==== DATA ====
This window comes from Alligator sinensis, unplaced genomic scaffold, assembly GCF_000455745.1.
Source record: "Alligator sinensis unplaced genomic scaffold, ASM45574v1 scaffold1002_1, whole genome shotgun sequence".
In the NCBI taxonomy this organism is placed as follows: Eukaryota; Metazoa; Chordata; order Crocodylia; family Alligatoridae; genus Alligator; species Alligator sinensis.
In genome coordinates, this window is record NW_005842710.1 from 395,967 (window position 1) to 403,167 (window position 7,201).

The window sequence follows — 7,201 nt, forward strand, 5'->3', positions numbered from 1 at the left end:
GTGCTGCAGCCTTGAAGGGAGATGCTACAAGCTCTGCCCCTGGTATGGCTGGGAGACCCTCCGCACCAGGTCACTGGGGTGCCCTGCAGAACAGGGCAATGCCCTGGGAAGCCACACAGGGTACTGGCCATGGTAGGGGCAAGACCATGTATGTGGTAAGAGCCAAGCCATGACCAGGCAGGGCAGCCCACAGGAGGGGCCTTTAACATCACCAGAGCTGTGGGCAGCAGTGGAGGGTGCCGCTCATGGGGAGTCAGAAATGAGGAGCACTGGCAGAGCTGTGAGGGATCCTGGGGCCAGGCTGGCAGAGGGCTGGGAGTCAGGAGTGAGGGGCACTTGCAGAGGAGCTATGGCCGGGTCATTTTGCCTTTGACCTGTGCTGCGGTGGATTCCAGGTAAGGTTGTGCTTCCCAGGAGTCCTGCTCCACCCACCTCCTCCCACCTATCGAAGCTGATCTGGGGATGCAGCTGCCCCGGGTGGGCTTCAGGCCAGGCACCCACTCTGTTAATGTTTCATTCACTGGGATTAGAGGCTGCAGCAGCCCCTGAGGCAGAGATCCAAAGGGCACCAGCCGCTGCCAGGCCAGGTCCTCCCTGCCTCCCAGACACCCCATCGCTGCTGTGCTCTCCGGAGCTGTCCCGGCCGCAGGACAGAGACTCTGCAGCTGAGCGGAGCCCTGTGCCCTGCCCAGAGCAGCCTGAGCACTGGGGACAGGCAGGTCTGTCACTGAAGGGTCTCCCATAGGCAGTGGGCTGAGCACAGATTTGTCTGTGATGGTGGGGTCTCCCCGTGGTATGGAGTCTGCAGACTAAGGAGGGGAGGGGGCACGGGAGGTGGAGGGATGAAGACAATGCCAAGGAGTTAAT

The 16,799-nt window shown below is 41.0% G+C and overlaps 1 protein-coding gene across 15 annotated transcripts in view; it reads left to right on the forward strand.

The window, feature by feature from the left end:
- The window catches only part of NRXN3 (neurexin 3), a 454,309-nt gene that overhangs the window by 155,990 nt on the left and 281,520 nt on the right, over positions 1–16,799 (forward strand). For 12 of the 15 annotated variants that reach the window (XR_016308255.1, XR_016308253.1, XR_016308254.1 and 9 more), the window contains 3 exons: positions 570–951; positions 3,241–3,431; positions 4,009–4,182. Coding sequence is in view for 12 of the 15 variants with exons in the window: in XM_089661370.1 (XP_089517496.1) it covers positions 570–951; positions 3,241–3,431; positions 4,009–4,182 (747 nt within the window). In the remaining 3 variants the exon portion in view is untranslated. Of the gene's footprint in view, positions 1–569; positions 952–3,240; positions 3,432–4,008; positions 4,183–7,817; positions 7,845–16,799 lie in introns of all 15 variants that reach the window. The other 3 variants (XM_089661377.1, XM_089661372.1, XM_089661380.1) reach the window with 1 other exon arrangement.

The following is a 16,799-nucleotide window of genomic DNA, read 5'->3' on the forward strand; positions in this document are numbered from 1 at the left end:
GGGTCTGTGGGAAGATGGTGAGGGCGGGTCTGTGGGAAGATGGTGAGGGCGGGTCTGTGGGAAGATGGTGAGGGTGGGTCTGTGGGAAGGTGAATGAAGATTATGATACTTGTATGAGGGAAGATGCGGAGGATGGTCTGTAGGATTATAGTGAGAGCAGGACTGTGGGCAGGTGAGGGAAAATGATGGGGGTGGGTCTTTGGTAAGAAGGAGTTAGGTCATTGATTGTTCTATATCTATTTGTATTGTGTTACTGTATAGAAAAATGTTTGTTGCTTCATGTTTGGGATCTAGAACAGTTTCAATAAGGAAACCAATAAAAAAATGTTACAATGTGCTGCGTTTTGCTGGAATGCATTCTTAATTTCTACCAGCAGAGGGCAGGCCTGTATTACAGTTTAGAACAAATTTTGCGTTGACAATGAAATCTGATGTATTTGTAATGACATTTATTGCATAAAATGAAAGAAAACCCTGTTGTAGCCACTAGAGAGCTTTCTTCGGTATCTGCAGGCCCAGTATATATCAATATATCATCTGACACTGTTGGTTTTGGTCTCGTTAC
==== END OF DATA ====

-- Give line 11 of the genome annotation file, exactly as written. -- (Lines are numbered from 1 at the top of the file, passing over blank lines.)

GGGTCTGTGGGAAGATGGTGAGGGCGGGTCTGTGGGAAGATGGTGAGGGCGGGTCTGTGGGAAGATGGTGAGGGTGGGTCTGTGGGAAGGTGAATGAAGATTATGATACTTGTATGAGGGAAGATGCGGAGGATGGTCTGTAGGATTATAGTGAGAGCAGGACTGTGGGCAGGTGAGGGAAAATGATGGGGGTGGGTCTTTGGTAAGAAGGAGTTAGGTCATTGATTGTTCTATATCTATTTGTATTGTGTTACTGTATAGAAAAATGTTTGTTGCTTCATGTTTGGGATCTAGAACAGTTTCAATAAGGAAACCAATAAAAAAATGTTACAATGTGCTGCGTTTTGCTGGAATGCATTCTTAATTTCTACCAGCAGAGGGCAGGCCTGTATTACAGTTTAGAACAAATTTTGCGTTGACAATGAAATCTGATGTATTTGTAATGACATTTATTGCATAAAATGAAAGAAAACCCTGTTGTAGCCACTAGAGAGCTTTCTTCGGTATCTGCAGGCCCAGTATATATCAATATATCATCTGACACTGTTGGTTTTGGTCTCGTTAC